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Oswego's History Provides A Lesson In Hospitality03:35
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Oswego residents talking to the refugees at Fort Ontario. (Photo courtesy of Beit Hatfutsut Museum/Safe Haven Holocaust Refugee Shelter Museum)
Oswego residents talking to the refugees at Fort Ontario. (Photo courtesy of Beit Hatfutsut Museum/Safe Haven Holocaust Refugee Shelter Museum)
This article is more than 3 years old.

Earlier this month, an event took place in Oswego, New York. It was a reunion — perhaps the last — of a group of Jewish Holocaust refugees who were children when they were brought to the city.

Oswego was the only place in the U.S. to serve as a camp for this group. As Payne Horning from member station WRVO reports, the legacy of their story is still relevant today.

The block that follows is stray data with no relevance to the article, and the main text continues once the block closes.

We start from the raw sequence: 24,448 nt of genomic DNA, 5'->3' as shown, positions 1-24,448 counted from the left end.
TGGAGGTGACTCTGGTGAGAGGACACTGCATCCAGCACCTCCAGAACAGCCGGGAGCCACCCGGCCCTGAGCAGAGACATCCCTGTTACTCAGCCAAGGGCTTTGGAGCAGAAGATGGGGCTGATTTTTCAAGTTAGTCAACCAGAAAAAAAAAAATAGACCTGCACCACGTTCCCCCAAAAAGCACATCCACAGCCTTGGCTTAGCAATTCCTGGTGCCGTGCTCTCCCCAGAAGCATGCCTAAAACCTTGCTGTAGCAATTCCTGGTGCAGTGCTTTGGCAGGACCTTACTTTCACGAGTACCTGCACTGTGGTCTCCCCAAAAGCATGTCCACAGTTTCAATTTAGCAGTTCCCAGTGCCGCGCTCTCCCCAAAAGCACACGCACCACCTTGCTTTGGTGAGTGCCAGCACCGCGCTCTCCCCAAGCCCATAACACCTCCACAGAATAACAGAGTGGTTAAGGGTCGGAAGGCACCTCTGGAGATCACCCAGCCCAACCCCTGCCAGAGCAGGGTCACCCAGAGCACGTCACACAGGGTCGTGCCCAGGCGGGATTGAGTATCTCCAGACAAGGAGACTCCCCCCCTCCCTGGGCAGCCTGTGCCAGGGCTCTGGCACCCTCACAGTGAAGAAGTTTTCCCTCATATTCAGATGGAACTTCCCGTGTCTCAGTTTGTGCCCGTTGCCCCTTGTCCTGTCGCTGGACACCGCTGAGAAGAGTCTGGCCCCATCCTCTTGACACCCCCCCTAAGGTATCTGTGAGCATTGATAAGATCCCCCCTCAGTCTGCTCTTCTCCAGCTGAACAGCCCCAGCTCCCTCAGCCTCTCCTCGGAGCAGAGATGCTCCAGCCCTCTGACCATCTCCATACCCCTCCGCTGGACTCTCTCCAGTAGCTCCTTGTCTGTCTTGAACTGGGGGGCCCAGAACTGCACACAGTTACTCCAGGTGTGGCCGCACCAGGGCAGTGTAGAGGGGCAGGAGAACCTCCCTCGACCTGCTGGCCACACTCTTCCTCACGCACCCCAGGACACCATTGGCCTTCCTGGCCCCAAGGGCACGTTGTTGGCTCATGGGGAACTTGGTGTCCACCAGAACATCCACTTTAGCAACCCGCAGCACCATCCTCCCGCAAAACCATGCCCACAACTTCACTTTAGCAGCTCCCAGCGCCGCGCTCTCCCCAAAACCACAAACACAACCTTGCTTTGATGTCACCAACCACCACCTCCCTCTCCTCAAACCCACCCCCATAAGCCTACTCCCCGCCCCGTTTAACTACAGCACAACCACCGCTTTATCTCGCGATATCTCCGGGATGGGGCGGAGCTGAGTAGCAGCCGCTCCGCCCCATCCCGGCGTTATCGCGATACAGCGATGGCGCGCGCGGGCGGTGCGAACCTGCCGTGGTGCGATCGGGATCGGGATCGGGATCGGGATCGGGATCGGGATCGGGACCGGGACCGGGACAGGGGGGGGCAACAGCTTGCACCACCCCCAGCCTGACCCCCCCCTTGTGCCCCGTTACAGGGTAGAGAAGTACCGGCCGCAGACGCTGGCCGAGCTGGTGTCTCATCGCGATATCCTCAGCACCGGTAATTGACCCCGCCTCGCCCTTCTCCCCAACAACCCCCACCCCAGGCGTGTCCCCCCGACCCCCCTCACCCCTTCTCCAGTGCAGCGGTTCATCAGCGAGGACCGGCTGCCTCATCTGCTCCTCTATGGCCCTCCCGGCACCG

Hundreds of people came to celebrate the 75th anniversary of when refugees from Europe fled World War II to live in safety at Fort Ontario in Oswego. (Payne Horning/WRVO News)
75th anniversary reunion in Oswego. (Payne Horning/WRVO News)
Bruno Kaiser, a refugee who was 16 when he arrived in Oswego. (Payne Horning/WRVO News)
Bruno Kaiser, a refugee who was 16 when he arrived in Oswego. (Payne Horning/WRVO News)
An Oswego refugee's headstone. (Payne Horning/WRVO News)
An Oswego refugee's headstone. (Payne Horning/WRVO News)

This segment aired on August 30, 2019.

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